Peanut Butter Honey Ice Cream
With its high fat, protein, and sugar content, peanut butter is a natural choice for making ice cream that's especially smooth and creamy. To liven up the concoction, we add a strongly flavored wildflower honey, which lends floral and lightly citrusy notes. Choose a honey that's robust, but don't use a super-dark variety like buckwheat; its molasses-y flavor will overwhelm.
Browned Butter Pecan Ice Cream
Your average supermarket butter pecan ice cream is likely to taste just like vanilla ice cream with some nuts scattered throughout. To really bring out the pecan flavor, we steep the nuts in the ice cream base, but mix in a fresh batch of chopped nuts at the end of churning. Browned butter adds a nutty, toasted dimension to the ice cream, and raw sugar brings greater complexity.
Maple Walnut Ice Cream
The same steeping technique comes in handy for making a better maple walnut ice cream. Dark maple syrup complements the nuts with a pleasantly bittersweet complexity. While you could reuse the steeping nuts by mixing them into the final product, you'll get better nutty flavor (and more crunch) by chopping up a second round of nuts.
Dense, Chewy, and Rich New England-Style Ice Cream
The kind of ice cream you're likely to find in New England scoop shops is distinct in its dense, rich consistency; when made right, it takes on an almost taffy-like chewiness. To achieve that density, you'll want as little air as possible in the ice cream. Among the best ways to get that effect at home are using tons of protein (in the form of evaporated milk and egg yolks) and corn syrup, and churning it just until it's set.
30-Minute Philadelphia-Style Ice Cream
Philly-style ice cream incorporates no eggs, which means it churns up lighter, fluffier—and far quicker than most ice creams. Omitting the eggs places all the emphasis on the flavors from the cream, milk, and vanilla. However, it also increases the likelihood of iciness as the ice cream sits in the freezer, so we recommend eating this the same day you make it.
Cheddar Ice Cream for Apple Pie
I don't know when I first learned about the combination of apple pie and cheese, but I know it came as a shock to someone raised to consider ice cream the default pie accompaniment. How to make everyone happy? Split the difference and make this sharp cheddar ice cream, which has the advantage of not turning oily and leathery when used to top pie, as cheese tends to. It isn't meant to be eaten on its own, but pair it with a slice fresh from the oven and you'll be amazed at how well it works.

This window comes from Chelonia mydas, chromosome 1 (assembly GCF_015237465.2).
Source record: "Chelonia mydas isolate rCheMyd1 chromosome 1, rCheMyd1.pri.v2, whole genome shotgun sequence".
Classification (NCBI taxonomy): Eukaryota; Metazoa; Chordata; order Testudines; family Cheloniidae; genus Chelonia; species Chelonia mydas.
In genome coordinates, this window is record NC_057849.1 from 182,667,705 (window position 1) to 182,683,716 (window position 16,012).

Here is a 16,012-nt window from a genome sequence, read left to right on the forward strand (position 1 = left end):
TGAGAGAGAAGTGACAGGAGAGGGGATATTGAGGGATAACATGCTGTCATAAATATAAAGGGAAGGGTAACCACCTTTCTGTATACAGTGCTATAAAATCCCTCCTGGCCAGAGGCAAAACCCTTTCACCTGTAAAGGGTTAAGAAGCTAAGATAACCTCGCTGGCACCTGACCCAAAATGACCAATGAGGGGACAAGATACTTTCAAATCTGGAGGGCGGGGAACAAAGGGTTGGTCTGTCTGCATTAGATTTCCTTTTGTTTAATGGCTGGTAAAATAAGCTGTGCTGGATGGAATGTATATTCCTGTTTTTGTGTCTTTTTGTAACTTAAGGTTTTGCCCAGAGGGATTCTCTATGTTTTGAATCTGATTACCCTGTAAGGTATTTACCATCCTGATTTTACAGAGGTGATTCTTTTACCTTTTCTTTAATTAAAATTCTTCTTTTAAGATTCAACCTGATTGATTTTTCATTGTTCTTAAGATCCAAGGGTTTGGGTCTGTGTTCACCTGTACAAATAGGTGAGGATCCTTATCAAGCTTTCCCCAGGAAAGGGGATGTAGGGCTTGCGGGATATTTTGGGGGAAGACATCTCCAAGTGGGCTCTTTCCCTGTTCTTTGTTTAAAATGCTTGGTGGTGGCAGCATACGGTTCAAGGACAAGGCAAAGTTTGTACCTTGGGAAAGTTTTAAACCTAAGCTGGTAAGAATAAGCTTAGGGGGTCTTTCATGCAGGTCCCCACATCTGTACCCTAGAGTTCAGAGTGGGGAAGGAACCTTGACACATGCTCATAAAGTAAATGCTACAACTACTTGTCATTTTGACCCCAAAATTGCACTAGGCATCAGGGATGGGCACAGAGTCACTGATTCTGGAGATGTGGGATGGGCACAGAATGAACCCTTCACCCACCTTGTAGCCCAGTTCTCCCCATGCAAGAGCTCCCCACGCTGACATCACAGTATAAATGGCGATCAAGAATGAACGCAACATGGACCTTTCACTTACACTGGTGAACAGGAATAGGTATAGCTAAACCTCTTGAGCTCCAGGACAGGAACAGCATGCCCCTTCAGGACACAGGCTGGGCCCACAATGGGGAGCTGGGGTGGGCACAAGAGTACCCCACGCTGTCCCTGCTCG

Vegan Ice Cream
Vegan Mint Chip Ice Cream
There may not be any cream in it, but great-tasting vegan ice cream is no contradiction in terms. Our basic vegan ice cream recipe gets ample richness and body from coconut milk and coconut cream. It makes a fine chocolate or vanilla, but I particularly like how coconut highlights the herbal, refreshing flavor of fresh mint.
Vegan Salty Peanut Butter Ice Cream
No-stir peanut butter is just as good for adding body to vegan ice creams as it is dairy-based ones. Here, we balance the sweetness of both peanut butter and coconut by adding a little extra kosher salt.
Vegan Coconut, Lime, and Rum Ice Cream
This version goes heavy on the coconut in our vegan ice cream base and complements it with other tropical flavors: lime zest for citrusy brightness, and dark rum for deep molasses flavor. Be sparing with the rum, though—too much, and the ice cream won't freeze right.
Soft and Rich Vanilla Frozen Custard
As good as ice cream is, the born-and-bred Midwesterner in me favors ultra-rich frozen custard above all else. The real stuff requires equipment beyond the home-cooking arsenal, but we'll get you close with this recipe, which includes an ice cream base that's heavy on the cream and egg yolks, with a little corn syrup. The final product is soft and creamy, but denser than regular ice cream.
Soft and Rich Chocolate Frozen Custard
If it's chocolate or nothing with you and your custard, just add some Dutch-process cocoa powder to the custard base. As with all frozen custard, enjoy this one within two hours of churning for best results.